In a densely-packed neighborhood of Copenhagen sits a rather lovely old co-op with plenty of windows and nice views for its residences, but no communal garden.
The owners thus got together and formed a plan, each contributing some of their roof space toward the creation of little lawn and playground zone – conventional in some ways, but certainly not in terms of its altitude.
JDS architects created bridges, stairs, a deck and even a grass-seeded slope to make the addition look and work like any patio on the ground might, also using fence-like railings to give reinforce the earth-in-the-sky aesthetic.
Usually a roof denotes closure – the end of the usable space of a structure. In this case, it’s practically just the beginning, which was JDS’ objective all along.
“The driving concept is to create the ‘missing garden’ at the top of the existing housing block in association with 3 new penthouses, so all residents gain access to a genuine outdoor garden. In order to qualify ‘ the missing garden’, JDSA looked at the Copenhagen gardens, which characteristically has an associated functionality. Therefore, a rooftop garden is designed as a space of functions and an associated materiality.”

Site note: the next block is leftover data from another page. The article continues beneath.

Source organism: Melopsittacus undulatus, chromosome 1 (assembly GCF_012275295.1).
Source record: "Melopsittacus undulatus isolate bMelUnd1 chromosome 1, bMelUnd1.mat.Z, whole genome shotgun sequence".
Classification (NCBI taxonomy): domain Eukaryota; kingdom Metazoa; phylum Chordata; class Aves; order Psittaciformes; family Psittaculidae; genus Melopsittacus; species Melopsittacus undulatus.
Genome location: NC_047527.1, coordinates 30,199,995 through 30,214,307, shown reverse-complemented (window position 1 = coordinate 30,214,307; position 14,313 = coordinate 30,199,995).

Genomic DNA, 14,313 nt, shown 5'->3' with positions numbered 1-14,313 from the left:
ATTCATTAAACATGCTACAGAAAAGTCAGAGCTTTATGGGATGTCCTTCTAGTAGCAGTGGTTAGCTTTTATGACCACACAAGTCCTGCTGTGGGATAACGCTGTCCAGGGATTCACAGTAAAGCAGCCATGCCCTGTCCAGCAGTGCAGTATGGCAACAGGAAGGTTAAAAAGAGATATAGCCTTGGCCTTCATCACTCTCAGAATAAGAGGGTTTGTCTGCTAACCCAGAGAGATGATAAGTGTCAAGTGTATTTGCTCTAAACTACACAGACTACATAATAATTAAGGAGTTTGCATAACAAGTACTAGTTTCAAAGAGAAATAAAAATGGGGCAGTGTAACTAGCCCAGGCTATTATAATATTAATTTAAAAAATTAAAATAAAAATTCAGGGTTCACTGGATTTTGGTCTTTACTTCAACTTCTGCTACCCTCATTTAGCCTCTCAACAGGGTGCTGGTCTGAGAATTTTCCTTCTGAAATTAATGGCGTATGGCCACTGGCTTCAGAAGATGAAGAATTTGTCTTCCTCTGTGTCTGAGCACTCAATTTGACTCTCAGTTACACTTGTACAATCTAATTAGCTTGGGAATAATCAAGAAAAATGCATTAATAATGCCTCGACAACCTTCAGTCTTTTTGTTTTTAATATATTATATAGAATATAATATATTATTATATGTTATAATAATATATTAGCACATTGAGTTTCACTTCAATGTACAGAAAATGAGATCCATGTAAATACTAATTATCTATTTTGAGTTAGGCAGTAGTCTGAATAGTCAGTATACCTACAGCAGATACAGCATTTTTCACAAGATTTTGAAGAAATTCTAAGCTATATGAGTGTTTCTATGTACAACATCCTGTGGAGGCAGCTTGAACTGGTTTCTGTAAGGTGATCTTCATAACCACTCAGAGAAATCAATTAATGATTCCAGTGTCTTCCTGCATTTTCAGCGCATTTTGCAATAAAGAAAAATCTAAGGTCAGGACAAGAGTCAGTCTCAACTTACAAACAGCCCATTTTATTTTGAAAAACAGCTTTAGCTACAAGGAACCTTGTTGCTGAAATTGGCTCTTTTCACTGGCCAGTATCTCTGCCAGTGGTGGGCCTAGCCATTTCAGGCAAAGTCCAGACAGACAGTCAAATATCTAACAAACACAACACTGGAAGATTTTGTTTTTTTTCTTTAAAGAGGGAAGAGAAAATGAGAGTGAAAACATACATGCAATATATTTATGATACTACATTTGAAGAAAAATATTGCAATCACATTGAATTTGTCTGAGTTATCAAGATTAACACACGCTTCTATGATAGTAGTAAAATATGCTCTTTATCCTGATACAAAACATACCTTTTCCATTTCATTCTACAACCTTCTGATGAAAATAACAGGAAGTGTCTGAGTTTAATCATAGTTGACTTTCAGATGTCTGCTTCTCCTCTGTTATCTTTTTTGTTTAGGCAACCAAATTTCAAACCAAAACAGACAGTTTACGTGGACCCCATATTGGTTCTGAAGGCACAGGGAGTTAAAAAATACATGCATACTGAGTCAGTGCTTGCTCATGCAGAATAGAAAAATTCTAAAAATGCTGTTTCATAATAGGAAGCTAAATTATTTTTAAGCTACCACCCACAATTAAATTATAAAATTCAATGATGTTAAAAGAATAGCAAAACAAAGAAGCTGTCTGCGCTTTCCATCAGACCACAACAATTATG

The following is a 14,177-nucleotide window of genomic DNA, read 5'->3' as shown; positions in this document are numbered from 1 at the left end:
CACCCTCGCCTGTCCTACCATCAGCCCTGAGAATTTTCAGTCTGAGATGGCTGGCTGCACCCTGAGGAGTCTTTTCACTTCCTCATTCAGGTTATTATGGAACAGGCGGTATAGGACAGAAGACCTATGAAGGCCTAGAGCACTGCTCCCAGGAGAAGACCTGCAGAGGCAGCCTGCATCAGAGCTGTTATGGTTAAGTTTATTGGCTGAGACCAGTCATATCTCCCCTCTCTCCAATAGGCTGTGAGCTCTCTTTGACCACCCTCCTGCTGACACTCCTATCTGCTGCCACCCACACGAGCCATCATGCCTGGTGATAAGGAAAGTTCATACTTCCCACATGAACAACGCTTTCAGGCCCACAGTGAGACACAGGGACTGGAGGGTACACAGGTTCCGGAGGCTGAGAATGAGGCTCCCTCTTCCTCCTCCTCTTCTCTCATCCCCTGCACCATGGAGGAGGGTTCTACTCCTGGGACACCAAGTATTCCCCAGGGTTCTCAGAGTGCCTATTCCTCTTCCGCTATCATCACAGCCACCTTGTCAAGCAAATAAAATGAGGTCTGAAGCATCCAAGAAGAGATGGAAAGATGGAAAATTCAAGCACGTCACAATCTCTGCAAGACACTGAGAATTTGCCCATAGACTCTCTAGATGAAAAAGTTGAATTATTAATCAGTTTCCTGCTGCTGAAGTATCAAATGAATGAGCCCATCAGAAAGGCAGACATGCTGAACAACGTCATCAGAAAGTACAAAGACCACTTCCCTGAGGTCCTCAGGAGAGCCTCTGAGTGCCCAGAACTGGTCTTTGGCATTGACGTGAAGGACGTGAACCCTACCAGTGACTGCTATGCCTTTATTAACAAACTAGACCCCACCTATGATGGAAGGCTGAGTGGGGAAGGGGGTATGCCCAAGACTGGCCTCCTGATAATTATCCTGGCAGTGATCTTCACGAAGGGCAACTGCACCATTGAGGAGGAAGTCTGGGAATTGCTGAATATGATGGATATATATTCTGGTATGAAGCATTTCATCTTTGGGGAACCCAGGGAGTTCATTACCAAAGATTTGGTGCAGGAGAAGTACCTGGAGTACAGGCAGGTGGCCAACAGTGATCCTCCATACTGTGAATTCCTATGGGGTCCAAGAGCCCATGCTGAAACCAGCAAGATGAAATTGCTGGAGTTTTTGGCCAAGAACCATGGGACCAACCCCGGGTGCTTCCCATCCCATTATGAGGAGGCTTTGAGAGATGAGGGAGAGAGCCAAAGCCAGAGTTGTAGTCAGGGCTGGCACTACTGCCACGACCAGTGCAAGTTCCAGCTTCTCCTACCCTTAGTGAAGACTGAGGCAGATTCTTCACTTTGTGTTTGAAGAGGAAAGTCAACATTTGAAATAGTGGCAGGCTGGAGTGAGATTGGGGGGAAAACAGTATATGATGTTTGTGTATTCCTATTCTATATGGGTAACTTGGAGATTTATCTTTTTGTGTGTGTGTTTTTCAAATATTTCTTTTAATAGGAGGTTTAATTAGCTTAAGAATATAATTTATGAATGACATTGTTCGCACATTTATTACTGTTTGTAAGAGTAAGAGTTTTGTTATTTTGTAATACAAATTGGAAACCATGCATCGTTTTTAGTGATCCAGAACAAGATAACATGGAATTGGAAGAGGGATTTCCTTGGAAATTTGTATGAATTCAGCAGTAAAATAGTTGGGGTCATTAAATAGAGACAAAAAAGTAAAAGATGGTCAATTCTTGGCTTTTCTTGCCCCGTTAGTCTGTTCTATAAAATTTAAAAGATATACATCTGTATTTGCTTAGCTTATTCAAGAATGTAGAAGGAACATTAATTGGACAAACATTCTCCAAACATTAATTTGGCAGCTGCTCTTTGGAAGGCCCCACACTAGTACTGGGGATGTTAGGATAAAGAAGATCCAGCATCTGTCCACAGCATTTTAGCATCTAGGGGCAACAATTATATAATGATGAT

“This is reflected in a playground with shock-absorbing surface and a playful suspension bridge, a green hill with varying accommodation backed by real grass and durant vegetation, a viewing platform, an outdoor kitchen and barbecue, and a more quiet wood deck.”
“The concept for the BIR, is to optimize and fully exploit the situations the site has to offer, and thereby design a potential for the future exploitation of the roof to the delight of all the co-op’s residents. It is a concept which is not limited to establish the 3 new apartments, but a concept which both creates a useful roof garden as well as a beautiful landscape for the co-op’s neighbours and city residents in general.”